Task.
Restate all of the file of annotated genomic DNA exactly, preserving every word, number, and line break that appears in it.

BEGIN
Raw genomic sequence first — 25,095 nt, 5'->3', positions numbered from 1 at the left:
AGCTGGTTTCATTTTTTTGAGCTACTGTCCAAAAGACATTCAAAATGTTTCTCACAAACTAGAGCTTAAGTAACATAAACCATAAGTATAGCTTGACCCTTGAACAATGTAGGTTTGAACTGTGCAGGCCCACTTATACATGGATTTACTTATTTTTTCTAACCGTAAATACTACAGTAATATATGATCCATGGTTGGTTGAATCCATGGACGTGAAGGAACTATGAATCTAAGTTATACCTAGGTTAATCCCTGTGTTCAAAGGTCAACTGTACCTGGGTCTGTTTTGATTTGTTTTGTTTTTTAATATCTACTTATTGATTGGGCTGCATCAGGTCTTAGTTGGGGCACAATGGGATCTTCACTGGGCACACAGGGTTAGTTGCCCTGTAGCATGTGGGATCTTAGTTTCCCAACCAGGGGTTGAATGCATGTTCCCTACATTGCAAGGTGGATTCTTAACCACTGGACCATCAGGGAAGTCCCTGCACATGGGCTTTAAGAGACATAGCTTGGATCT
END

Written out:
Raw genomic sequence first — 25,095 nt, 5'->3', positions numbered from 1 at the left:
AGCTGGTTTCATTTTTTTGAGCTACTGTCCAAAAGACATTCAAAATGTTTCTCACAAACTAGAGCTTAAGTAACATAAACCATAAGTATAGCTTGACCCTTGAACAATGTAGGTTTGAACTGTGCAGGCCCACTTATACATGGATTTACTTATTTTTTCTAACCGTAAATACTACAGTAATATATGATCCATGGTTGGTTGAATCCATGGACGTGAAGGAACTATGAATCTAAGTTATACCTAGGTTAATCCCTGTGTTCAAAGGTCAACTGTACCTGGGTCTGTTTTGATTTGTTTTGTTTTTTAATATCTACTTATTGATTGGGCTGCATCAGGTCTTAGTTGGGGCACAATGGGATCTTCACTGGGCACACAGGGTTAGTTGCCCTGTAGCATGTGGGATCTTAGTTTCCCAACCAGGGGTTGAATGCATGTTCCCTACATTGCAAGGTGGATTCTTAACCACTGGACCATCAGGGAAGTCCCTGCACATGGGCTTTAAGAGACATAGCTTGGATCT